Amir Or
    Amir Or, born in 1956 in Tel Aviv, has published 8 volumes of poetry. His poems have been translated into more than 30 languages and published in 9 books in Europe and the U.S. His latest books in English are Poem (Dedalus, 2004) and Day (Dedalus, 2006). Or has also published 5 volumes of his own translation into Hebrew and a fictional epic in metered prose, The Song of Tahira (2001). Or is the 2000 recipient of the prestigious Pleiades honour for having made “a significant contribution to modern world poetry.” He has been awarded the Bernstein Prize, the Fulbright Award for writers, and the Israeli Prime Minister’s Poetry Prize, and, for his translations from ancient Greek, the Culture Minister’s Honorary Prize. Among his awards are the fellowships at Iowa University, the Center of Jewish Studies Oxford, the Literarische Colloquium Berlin, the Heinrich Böll Foundation Ireland, and Hawthornden Castle Scotland. He has lectured and taught poetry and creative writing at Helicon Poetry School as well as in universities in Israel and Europe. He taught Ancient Greek Religion at the Hebrew University in Jerusalem and has published numerous essays of poetry, classic studies, and comparative religion. Since its foundation, Or has been chief editor of the Helicon Poetry Society. He is Editor of Helicon Poetry Journal and its series of poetry books, and in 1993 he founded and developed the Helicon Hebrew-Arabic Poetry School. Or is Artistic Director of the Sha’ar International Poetry Festival and serves as National Coordinator for “Poets for Peace” (the UN sponsored UPC venture).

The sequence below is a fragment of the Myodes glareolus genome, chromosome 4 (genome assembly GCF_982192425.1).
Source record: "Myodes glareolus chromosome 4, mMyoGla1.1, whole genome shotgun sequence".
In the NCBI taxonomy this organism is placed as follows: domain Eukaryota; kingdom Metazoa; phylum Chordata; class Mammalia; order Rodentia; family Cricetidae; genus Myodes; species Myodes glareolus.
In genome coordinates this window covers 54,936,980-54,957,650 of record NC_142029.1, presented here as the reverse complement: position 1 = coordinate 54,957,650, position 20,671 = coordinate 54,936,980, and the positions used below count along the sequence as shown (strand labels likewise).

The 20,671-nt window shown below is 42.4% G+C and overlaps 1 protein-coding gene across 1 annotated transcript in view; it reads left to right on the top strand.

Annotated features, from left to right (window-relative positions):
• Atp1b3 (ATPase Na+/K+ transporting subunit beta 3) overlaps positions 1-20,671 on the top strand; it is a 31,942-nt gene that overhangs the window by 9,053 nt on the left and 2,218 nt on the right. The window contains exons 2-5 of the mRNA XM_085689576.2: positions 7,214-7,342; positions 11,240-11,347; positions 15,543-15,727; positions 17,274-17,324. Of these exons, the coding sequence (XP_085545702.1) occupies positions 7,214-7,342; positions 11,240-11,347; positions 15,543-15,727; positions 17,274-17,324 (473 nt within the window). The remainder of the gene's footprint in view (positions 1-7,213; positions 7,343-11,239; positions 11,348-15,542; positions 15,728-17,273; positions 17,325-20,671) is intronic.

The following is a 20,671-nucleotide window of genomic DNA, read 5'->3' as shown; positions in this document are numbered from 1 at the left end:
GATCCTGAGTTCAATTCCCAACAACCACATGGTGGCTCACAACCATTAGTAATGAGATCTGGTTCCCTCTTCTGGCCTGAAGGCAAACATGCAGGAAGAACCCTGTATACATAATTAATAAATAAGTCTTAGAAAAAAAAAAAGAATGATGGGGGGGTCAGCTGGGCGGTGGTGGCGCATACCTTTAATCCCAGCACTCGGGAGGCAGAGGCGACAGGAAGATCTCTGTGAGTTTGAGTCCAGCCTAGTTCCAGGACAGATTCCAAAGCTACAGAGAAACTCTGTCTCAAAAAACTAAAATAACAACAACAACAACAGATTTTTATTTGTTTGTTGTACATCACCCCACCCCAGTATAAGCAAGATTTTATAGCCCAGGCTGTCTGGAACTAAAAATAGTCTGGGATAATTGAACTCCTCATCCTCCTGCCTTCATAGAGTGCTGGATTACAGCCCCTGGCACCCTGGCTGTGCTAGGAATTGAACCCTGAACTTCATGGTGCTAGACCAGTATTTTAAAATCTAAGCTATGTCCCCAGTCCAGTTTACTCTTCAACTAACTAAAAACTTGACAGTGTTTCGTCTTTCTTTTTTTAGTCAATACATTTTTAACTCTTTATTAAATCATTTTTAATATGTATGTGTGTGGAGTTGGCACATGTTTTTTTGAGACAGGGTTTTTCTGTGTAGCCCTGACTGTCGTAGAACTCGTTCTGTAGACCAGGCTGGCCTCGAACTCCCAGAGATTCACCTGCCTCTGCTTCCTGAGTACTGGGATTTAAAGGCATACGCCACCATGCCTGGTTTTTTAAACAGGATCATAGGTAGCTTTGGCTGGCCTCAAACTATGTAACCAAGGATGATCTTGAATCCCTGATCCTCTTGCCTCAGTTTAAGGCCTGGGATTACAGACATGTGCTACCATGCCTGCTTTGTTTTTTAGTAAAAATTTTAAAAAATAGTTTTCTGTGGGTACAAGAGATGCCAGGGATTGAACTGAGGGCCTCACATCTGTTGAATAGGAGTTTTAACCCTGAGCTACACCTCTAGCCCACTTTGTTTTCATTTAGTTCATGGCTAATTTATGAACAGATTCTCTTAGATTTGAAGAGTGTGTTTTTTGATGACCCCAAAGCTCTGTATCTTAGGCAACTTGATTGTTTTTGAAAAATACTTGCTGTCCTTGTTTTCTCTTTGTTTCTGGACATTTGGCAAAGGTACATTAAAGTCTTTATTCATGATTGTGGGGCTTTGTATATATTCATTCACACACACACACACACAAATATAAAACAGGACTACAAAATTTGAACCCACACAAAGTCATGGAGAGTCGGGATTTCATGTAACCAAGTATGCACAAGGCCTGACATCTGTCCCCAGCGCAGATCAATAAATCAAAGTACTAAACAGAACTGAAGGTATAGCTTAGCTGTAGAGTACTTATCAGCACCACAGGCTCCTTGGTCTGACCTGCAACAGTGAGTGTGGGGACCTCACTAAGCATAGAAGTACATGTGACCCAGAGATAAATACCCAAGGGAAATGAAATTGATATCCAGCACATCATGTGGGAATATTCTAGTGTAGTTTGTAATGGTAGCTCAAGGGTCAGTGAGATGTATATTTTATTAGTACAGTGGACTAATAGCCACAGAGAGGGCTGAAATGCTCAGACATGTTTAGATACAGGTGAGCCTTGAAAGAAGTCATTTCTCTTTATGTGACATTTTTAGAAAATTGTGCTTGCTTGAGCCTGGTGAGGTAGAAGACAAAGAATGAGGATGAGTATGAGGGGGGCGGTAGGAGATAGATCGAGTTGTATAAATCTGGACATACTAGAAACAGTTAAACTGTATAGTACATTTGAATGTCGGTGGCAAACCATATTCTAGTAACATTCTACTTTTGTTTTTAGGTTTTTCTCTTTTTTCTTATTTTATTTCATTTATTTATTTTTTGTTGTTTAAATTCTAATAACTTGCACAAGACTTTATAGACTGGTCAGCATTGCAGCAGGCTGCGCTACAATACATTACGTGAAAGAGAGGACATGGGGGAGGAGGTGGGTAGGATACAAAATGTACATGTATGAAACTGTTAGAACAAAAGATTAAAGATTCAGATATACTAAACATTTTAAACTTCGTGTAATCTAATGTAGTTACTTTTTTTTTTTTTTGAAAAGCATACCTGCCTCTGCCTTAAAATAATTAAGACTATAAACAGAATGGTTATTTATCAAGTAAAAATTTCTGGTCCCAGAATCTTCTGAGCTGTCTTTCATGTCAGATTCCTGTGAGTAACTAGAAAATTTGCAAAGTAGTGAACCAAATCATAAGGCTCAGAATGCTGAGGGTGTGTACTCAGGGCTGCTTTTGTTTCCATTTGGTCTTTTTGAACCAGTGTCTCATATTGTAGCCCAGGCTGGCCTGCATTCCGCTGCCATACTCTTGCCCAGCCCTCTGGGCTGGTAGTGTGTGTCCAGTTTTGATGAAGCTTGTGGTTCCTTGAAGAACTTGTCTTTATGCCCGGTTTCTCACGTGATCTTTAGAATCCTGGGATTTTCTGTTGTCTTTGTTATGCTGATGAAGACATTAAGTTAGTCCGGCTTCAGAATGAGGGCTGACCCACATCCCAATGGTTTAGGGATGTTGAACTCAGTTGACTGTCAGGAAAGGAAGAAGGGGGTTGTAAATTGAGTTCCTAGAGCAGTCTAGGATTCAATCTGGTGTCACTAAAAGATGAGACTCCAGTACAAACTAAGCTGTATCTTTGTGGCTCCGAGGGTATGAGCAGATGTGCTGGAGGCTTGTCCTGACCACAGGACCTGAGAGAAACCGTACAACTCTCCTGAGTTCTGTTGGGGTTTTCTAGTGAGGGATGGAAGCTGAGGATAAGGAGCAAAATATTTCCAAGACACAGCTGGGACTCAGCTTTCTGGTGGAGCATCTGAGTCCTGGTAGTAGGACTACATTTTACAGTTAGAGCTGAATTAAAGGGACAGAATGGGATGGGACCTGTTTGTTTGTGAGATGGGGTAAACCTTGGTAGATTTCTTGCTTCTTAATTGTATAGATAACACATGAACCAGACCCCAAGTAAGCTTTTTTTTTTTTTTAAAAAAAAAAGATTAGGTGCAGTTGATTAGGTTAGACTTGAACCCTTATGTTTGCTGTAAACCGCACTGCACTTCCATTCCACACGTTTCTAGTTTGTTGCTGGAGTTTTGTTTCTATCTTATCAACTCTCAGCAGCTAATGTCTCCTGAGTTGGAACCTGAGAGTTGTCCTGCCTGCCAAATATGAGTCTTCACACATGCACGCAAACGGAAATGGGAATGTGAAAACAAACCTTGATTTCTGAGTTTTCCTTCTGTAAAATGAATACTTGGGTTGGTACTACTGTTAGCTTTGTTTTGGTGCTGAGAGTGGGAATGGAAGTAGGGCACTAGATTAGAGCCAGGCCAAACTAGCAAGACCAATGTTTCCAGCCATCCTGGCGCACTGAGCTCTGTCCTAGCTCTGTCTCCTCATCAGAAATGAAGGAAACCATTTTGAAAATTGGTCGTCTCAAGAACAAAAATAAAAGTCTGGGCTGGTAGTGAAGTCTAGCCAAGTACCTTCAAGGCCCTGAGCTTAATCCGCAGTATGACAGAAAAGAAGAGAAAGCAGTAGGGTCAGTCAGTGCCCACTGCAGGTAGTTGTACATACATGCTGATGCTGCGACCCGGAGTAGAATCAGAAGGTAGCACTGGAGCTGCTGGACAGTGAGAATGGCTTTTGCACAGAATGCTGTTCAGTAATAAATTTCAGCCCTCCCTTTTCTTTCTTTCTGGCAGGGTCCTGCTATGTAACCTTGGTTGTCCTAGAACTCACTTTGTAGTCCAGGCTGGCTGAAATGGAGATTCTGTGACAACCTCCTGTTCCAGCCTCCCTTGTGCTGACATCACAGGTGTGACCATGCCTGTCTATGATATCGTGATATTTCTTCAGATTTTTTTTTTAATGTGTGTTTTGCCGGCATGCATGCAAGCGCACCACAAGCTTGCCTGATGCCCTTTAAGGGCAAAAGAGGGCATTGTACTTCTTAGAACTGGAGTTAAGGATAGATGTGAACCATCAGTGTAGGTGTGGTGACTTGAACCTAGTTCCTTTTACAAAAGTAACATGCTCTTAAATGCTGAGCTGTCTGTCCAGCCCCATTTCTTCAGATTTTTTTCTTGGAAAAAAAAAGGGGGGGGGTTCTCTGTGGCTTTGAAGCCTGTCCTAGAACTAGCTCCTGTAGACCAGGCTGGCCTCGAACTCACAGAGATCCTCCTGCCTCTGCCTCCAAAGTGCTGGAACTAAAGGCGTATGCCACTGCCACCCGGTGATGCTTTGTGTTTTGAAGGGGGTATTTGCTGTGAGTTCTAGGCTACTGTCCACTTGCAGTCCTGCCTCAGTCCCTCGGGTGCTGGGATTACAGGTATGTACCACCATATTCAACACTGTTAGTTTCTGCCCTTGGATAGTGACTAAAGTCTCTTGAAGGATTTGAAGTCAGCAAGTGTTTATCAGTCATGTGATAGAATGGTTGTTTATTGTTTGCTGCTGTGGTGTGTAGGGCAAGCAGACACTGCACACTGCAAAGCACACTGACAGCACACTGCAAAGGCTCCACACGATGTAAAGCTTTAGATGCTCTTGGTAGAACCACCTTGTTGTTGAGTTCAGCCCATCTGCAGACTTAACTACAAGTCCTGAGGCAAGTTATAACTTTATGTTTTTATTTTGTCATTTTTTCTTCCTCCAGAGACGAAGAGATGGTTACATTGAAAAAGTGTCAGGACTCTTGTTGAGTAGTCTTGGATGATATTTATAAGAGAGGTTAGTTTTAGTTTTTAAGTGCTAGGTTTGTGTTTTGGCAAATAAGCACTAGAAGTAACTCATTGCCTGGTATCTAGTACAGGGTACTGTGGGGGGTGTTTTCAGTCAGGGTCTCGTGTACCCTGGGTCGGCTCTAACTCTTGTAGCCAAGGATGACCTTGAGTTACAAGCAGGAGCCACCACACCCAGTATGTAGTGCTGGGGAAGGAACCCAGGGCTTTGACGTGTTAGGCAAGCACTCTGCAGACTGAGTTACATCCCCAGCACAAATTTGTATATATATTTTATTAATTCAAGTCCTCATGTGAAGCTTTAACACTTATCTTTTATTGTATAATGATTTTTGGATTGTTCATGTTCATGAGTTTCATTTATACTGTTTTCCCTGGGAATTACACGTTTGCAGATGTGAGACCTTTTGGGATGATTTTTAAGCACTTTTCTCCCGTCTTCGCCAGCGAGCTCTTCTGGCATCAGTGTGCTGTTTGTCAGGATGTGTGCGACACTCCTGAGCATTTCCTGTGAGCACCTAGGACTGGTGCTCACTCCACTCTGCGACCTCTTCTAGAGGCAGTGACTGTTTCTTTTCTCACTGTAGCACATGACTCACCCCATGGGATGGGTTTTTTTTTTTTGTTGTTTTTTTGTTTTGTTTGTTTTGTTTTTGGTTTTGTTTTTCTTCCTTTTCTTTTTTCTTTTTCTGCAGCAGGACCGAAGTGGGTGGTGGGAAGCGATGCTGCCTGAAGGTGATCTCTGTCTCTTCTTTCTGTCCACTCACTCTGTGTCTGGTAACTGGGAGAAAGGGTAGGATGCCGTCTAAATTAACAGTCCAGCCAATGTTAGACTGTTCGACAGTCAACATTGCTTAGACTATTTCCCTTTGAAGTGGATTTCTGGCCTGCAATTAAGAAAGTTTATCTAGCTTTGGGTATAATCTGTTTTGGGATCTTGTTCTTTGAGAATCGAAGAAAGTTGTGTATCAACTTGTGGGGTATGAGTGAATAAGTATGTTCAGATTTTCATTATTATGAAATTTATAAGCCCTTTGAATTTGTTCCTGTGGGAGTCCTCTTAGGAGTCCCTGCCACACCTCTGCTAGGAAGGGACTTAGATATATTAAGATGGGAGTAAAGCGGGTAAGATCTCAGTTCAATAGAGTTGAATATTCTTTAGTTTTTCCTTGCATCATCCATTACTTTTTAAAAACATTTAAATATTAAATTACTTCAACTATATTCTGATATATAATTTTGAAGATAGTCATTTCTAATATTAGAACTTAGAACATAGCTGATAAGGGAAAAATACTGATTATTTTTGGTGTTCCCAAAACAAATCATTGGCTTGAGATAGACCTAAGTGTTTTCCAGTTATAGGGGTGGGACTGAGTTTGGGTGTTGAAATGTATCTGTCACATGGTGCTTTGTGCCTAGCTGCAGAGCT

(Translated from the Hebrew by Fiona Sampson and the poet)


    Language says: before language
    stands a language.  Language is traces
    stained by over there.
    Language says: listen now.
    You listen: here was


    Take silence and try to be silent.
    Take the words and try to speak:
    beyond language, language is a wound
    from which the world flows and flows.
    Language says: is, is not, is,
    is not.  Language says: I.
    Language says: come on, let’s speak you,
    let’s handle you; come on, say
    you’ve said –